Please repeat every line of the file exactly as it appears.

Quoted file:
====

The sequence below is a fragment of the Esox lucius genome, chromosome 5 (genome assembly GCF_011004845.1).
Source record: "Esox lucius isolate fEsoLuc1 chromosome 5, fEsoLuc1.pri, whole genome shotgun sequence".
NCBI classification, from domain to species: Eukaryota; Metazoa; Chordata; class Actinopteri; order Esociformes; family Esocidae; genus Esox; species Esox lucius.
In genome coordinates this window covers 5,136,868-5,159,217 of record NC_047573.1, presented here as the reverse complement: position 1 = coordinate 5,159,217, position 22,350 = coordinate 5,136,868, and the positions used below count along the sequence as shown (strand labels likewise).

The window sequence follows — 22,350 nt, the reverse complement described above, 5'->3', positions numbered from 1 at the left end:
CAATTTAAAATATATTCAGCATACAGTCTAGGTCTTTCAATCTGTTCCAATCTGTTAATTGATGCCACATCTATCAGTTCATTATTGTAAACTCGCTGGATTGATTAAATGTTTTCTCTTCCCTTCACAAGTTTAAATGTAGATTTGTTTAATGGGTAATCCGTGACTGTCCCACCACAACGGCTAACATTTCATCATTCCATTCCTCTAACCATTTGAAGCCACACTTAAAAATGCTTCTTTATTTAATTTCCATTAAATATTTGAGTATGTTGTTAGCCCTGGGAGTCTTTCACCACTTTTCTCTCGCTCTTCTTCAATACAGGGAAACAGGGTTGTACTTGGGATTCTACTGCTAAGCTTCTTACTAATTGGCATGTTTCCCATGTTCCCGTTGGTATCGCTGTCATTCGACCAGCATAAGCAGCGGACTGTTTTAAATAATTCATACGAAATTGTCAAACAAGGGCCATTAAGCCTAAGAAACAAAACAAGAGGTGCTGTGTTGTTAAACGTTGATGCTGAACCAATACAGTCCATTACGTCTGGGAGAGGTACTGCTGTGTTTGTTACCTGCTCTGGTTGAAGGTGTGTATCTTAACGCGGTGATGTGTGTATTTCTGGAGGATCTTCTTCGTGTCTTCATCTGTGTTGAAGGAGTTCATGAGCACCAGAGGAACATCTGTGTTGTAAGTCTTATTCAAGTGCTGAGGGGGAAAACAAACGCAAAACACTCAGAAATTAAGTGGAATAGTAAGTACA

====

The sequence below is a fragment of the Esox lucius genome, chromosome 5 (genome assembly GCF_011004845.1).
Source record: "Esox lucius isolate fEsoLuc1 chromosome 5, fEsoLuc1.pri, whole genome shotgun sequence".
NCBI classification, from domain to species: Eukaryota; Metazoa; Chordata; class Actinopteri; order Esociformes; family Esocidae; genus Esox; species Esox lucius.
In genome coordinates this window covers 5,136,868-5,159,217 of record NC_047573.1, presented here as the reverse complement: position 1 = coordinate 5,159,217, position 22,350 = coordinate 5,136,868, and the positions used below count along the sequence as shown (strand labels likewise).

The window sequence follows — 22,350 nt, the reverse complement described above, 5'->3', positions numbered from 1 at the left end:
CAATTTAAAATATATTCAGCATACAGTCTAGGTCTTTCAATCTGTTCCAATCTGTTAATTGATGCCACATCTATCAGTTCATTATTGTAAACTCGCTGGATTGATTAAATGTTTTCTCTTCCCTTCACAAGTTTAAATGTAGATTTGTTTAATGGGTAATCCGTGACTGTCCCACCACAACGGCTAACATTTCATCATTCCATTCCTCTAACCATTTGAAGCCACACTTAAAAATGCTTCTTTATTTAATTTCCATTAAATATTTGAGTATGTTGTTAGCCCTGGGAGTCTTTCACCACTTTTCTCTCGCTCTTCTTCAATACAGGGAAACAGGGTTGTACTTGGGATTCTACTGCTAAGCTTCTTACTAATTGGCATGTTTCCCATGTTCCCGTTGGTATCGCTGTCATTCGACCAGCATAAGCAGCGGACTGTTTTAAATAATTCATACGAAATTGTCAAACAAGGGCCATTAAGCCTAAGAAACAAAACAAGAGGTGCTGTGTTGTTAAACGTTGATGCTGAACCAATACAGTCCATTACGTCTGGGAGAGGTACTGCTGTGTTTGTTACCTGCTCTGGTTGAAGGTGTGTATCTTAACGCGGTGATGTGTGTATTTCTGGAGGATCTTCTTCGTGTCTTCATCTGTGTTGAAGGAGTTCATGAGCACCAGAGGAACATCTGTGTTGTAAGTCTTATTCAAGTGCTGAGGGGGAAAACAAACGCAAAACACTCAGAAATTAAGTGGAATAGTAAGTACA